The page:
THE YOUNG ISRAELITE proceeded then, and rehearsed his conversation with Messala, dwelling with particularity upon the latter’s speeches in contempt of the Jews, their customs, and much pent round of life.
Afraid to speak the while, the mother listened, discerning the matter plainly. Judah had gone to the palace on the Market-place, allured by love of a playmate whom he thought to find exactly as he had been at the parting years before; a man met him, and, in place of laughter and references to the sports of the past, the man had been full of the future, and talked of glory to be won, and of riches and power. Unconscious of the effect, the visitor had come away hurt in pride, yet touched with a natural ambition; but she, the jealous mother, saw it, and, not knowing the turn the aspiration might take, became at once Jewish in her fear. What if it lured him away from the patriarchal faith? In her view, that consequence was more dreadful than any or all others. She could discover but one way to avert it, and she set about the task, her native power reinforced by love to such degree that her speech took a masculine strength and at times a poet’s fervor.
“There never has been a people,” she began, “who did not think themselves at least equal to any other; never a great nation, my son, that did not believe itself the very superior. When the Roman looks down upon Israel and laughs, he merely repeats the folly of the Egyptian, the Assyrian, and the Macedonian; and as the laugh is against God, the result will be the same.”
Her voice became firmer.
“There is no law by which to determine the superiority of nations; hence the vanity of the claim, and the idleness of disputes about it. A people risen, run their race, and die either of themselves or at the hands of another, who, succeeding to their power, take possession of their place, and upon their monuments write new names; such is history. If I were called upon to symbolize God and man in the simplest form, I would draw a straight line and a circle, and of the line I would say, ‘This is God, for he alone moves forever straightforward,’ and of the circle, ‘This is man—such is his progress.’ I do not mean that there is no difference between the careers of nations; no two are alike. The difference, however, is not, as some say, in the extent of the circle they describe or the space of earth they cover, but in the sphere of their movement, the highest being nearest God.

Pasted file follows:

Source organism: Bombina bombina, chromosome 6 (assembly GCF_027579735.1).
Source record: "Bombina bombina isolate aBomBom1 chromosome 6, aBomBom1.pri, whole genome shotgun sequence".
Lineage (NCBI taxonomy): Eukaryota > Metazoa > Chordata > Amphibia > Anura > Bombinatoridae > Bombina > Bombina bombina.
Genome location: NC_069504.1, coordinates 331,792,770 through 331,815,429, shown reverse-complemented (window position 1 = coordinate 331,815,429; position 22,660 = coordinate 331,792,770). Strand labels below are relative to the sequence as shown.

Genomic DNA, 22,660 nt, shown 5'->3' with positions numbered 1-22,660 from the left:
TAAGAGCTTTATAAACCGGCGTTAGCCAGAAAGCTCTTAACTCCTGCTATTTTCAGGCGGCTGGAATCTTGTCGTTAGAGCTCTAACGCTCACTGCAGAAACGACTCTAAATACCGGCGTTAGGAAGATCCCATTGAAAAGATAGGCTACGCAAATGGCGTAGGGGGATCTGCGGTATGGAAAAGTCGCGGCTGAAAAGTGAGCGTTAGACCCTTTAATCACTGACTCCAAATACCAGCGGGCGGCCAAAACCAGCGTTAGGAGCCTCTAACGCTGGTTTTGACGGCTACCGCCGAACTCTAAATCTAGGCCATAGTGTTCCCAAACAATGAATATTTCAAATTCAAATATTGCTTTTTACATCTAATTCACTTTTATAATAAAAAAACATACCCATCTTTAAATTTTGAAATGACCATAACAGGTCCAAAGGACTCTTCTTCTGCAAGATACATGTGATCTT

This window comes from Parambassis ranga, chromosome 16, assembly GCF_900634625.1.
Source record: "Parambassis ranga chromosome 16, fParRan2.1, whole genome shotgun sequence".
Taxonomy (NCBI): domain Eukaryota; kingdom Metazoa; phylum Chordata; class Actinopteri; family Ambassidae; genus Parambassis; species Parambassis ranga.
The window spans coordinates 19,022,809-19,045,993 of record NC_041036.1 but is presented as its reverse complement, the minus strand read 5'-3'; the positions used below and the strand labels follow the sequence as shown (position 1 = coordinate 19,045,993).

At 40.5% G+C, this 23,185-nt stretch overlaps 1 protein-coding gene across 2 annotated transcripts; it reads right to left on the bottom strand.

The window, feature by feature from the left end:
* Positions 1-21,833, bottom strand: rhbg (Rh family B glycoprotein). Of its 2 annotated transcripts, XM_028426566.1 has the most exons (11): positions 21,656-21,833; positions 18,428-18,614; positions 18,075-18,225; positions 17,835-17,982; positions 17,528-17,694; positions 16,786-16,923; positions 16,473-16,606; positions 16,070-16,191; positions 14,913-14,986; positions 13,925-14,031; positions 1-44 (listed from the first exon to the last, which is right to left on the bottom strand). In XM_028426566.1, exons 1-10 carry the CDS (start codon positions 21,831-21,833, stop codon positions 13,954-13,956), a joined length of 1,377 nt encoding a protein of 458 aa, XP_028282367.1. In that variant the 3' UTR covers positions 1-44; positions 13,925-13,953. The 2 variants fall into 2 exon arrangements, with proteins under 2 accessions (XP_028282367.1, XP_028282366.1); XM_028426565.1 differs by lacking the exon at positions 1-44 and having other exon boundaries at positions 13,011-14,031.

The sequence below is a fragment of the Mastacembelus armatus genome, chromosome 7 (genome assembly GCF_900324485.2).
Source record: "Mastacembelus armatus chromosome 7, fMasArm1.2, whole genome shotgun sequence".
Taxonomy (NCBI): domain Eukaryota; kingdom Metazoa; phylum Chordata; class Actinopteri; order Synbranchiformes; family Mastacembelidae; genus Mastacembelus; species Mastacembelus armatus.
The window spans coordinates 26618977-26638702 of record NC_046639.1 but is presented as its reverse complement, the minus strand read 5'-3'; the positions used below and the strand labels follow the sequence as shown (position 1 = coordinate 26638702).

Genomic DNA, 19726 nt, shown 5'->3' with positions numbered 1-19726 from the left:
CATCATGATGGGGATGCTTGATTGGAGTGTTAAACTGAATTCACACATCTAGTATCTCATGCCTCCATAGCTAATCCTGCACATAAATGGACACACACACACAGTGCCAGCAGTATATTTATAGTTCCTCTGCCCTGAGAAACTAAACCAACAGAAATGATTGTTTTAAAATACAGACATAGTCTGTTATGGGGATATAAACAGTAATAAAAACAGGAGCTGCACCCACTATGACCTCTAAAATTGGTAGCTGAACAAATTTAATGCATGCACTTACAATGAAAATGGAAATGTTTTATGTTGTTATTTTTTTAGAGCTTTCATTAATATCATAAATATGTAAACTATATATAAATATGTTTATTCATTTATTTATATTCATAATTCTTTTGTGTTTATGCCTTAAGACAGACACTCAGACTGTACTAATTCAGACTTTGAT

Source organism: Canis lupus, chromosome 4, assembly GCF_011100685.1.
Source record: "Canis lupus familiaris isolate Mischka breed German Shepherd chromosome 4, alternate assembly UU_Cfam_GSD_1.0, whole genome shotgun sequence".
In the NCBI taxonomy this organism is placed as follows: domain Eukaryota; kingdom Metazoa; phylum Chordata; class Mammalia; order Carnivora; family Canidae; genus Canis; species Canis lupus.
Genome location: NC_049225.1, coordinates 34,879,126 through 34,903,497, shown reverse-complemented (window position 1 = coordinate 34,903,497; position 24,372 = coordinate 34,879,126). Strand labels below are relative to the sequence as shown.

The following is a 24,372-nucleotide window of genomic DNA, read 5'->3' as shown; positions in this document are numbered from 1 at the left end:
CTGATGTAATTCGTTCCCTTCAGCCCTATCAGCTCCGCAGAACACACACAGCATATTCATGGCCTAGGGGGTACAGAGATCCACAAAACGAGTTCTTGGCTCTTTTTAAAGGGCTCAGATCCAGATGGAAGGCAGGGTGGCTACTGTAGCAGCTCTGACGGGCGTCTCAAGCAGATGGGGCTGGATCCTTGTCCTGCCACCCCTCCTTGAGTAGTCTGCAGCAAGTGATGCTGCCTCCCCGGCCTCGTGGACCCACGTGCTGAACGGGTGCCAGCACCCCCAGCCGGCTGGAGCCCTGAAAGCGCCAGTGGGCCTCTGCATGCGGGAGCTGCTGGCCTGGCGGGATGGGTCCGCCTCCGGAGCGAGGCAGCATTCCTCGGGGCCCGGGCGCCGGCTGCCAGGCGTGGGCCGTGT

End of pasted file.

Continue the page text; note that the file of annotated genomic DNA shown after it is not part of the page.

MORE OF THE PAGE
“To stop here, my son, would be to leave the subject where we began. Let us go on. There are signs by which to measure the height of the circle each nation runs while in its course. By them let us compare the Hebrew and the Roman.
“The simplest of all the signs is the daily life of the people. Of this I will only say, Israel has at times forgotten God, while the Roman never knew him; consequently comparison is not possible.
“Your friend—or your former friend—charged, if I understood you rightly, that we have had no poets, artists, or warriors; by which he meant, I suppose, to deny that we have had great men, the next most certain of the signs. A just consideration of this charge requires a definition at the commencement. A great man, O my boy, is one whose life proves him to have been recognized, if not called, by God. A Persian was used to punish our recreant fathers, and he carried them into captivity; another Persian was selected to restore their children to the Holy Land; greater than either of them, however, was the Macedonian through whom the desolation of Judea and the Temple was avenged. The special distinction of the men was that they were chosen by the Lord, each for a divine purpose; and that they were Gentiles does not lessen their glory. Do not lose sight of this definition while I proceed.